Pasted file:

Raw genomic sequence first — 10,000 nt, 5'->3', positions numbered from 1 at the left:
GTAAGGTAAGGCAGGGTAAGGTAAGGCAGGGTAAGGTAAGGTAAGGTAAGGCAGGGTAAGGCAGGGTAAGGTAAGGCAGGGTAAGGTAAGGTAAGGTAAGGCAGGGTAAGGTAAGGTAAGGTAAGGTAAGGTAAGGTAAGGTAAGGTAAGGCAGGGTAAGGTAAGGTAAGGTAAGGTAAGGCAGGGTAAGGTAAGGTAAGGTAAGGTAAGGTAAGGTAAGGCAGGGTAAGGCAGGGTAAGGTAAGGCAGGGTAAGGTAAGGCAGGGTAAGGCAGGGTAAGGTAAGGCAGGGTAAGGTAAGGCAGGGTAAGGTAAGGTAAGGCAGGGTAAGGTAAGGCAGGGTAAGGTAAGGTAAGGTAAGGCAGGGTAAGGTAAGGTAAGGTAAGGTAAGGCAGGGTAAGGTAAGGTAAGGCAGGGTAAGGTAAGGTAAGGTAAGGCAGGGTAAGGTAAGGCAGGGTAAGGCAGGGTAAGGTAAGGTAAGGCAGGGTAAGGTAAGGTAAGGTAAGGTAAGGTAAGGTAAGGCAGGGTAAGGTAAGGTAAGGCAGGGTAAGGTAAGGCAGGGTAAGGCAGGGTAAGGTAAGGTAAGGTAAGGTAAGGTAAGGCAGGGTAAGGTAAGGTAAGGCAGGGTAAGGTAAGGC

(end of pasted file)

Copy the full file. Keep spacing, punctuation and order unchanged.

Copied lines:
Raw genomic sequence first — 10,000 nt, 5'->3', positions numbered from 1 at the left:
GTAAGGTAAGGCAGGGTAAGGTAAGGCAGGGTAAGGTAAGGTAAGGTAAGGCAGGGTAAGGCAGGGTAAGGTAAGGCAGGGTAAGGTAAGGTAAGGTAAGGCAGGGTAAGGTAAGGTAAGGTAAGGTAAGGTAAGGTAAGGTAAGGTAAGGCAGGGTAAGGTAAGGTAAGGTAAGGTAAGGCAGGGTAAGGTAAGGTAAGGTAAGGTAAGGTAAGGTAAGGCAGGGTAAGGCAGGGTAAGGTAAGGCAGGGTAAGGTAAGGCAGGGTAAGGCAGGGTAAGGTAAGGCAGGGTAAGGTAAGGCAGGGTAAGGTAAGGTAAGGCAGGGTAAGGTAAGGCAGGGTAAGGTAAGGTAAGGTAAGGCAGGGTAAGGTAAGGTAAGGTAAGGTAAGGCAGGGTAAGGTAAGGTAAGGCAGGGTAAGGTAAGGTAAGGTAAGGCAGGGTAAGGTAAGGCAGGGTAAGGCAGGGTAAGGTAAGGTAAGGCAGGGTAAGGTAAGGTAAGGTAAGGTAAGGTAAGGTAAGGCAGGGTAAGGTAAGGTAAGGCAGGGTAAGGTAAGGCAGGGTAAGGCAGGGTAAGGTAAGGTAAGGTAAGGTAAGGTAAGGCAGGGTAAGGTAAGGTAAGGCAGGGTAAGGTAAGGC